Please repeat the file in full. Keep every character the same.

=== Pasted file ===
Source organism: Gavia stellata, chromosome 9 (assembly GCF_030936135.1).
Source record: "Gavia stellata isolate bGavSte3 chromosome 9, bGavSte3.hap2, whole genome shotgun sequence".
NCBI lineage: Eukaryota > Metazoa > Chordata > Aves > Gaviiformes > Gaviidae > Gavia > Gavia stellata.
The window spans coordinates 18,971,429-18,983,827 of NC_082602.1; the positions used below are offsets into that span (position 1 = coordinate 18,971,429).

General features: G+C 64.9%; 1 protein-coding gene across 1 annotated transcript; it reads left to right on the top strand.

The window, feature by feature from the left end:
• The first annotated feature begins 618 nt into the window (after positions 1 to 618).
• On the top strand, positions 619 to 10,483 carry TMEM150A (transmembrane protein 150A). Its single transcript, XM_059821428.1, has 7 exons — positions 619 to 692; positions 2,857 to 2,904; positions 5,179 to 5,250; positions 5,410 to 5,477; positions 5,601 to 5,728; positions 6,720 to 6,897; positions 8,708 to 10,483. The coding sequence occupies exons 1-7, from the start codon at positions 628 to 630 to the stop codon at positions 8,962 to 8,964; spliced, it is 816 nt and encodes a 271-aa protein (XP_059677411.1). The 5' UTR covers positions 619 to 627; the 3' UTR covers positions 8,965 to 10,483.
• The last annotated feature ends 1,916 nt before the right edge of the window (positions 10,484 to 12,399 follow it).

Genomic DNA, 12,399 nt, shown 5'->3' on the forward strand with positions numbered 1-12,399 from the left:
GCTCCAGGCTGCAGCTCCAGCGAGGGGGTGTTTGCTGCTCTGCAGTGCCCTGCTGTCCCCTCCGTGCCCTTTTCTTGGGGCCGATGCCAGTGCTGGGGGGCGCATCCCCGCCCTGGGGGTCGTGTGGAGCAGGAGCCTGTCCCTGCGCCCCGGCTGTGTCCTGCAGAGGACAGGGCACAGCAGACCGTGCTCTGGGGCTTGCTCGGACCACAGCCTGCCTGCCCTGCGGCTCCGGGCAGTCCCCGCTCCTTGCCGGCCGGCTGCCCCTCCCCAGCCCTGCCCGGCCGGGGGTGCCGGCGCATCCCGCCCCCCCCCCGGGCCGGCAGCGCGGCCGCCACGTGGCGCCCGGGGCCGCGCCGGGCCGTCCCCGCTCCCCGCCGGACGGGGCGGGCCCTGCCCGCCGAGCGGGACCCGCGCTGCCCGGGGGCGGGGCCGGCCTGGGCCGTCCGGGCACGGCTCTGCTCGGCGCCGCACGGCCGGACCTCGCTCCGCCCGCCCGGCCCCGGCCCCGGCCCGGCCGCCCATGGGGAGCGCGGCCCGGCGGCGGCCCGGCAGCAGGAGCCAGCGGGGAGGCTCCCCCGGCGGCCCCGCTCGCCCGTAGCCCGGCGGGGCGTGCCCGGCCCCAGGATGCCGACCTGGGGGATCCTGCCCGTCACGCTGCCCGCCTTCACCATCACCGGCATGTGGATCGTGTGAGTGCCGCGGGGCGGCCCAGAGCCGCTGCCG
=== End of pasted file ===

Source organism: Gavia stellata, chromosome 9 (assembly GCF_030936135.1).
Source record: "Gavia stellata isolate bGavSte3 chromosome 9, bGavSte3.hap2, whole genome shotgun sequence".
NCBI lineage: Eukaryota > Metazoa > Chordata > Aves > Gaviiformes > Gaviidae > Gavia > Gavia stellata.
The window spans coordinates 18,971,429-18,983,827 of NC_082602.1; the positions used below are offsets into that span (position 1 = coordinate 18,971,429).

General features: G+C 64.9%; 1 protein-coding gene across 1 annotated transcript; it reads left to right on the top strand.

The window, feature by feature from the left end:
• The first annotated feature begins 618 nt into the window (after positions 1 to 618).
• On the top strand, positions 619 to 10,483 carry TMEM150A (transmembrane protein 150A). Its single transcript, XM_059821428.1, has 7 exons — positions 619 to 692; positions 2,857 to 2,904; positions 5,179 to 5,250; positions 5,410 to 5,477; positions 5,601 to 5,728; positions 6,720 to 6,897; positions 8,708 to 10,483. The coding sequence occupies exons 1-7, from the start codon at positions 628 to 630 to the stop codon at positions 8,962 to 8,964; spliced, it is 816 nt and encodes a 271-aa protein (XP_059677411.1). The 5' UTR covers positions 619 to 627; the 3' UTR covers positions 8,965 to 10,483.
• The last annotated feature ends 1,916 nt before the right edge of the window (positions 10,484 to 12,399 follow it).

Genomic DNA, 12,399 nt, shown 5'->3' on the forward strand with positions numbered 1-12,399 from the left:
GCTCCAGGCTGCAGCTCCAGCGAGGGGGTGTTTGCTGCTCTGCAGTGCCCTGCTGTCCCCTCCGTGCCCTTTTCTTGGGGCCGATGCCAGTGCTGGGGGGCGCATCCCCGCCCTGGGGGTCGTGTGGAGCAGGAGCCTGTCCCTGCGCCCCGGCTGTGTCCTGCAGAGGACAGGGCACAGCAGACCGTGCTCTGGGGCTTGCTCGGACCACAGCCTGCCTGCCCTGCGGCTCCGGGCAGTCCCCGCTCCTTGCCGGCCGGCTGCCCCTCCCCAGCCCTGCCCGGCCGGGGGTGCCGGCGCATCCCGCCCCCCCCCCGGGCCGGCAGCGCGGCCGCCACGTGGCGCCCGGGGCCGCGCCGGGCCGTCCCCGCTCCCCGCCGGACGGGGCGGGCCCTGCCCGCCGAGCGGGACCCGCGCTGCCCGGGGGCGGGGCCGGCCTGGGCCGTCCGGGCACGGCTCTGCTCGGCGCCGCACGGCCGGACCTCGCTCCGCCCGCCCGGCCCCGGCCCCGGCCCGGCCGCCCATGGGGAGCGCGGCCCGGCGGCGGCCCGGCAGCAGGAGCCAGCGGGGAGGCTCCCCCGGCGGCCCCGCTCGCCCGTAGCCCGGCGGGGCGTGCCCGGCCCCAGGATGCCGACCTGGGGGATCCTGCCCGTCACGCTGCCCGCCTTCACCATCACCGGCATGTGGATCGTGTGAGTGCCGCGGGGCGGCCCAGAGCCGCTGCCG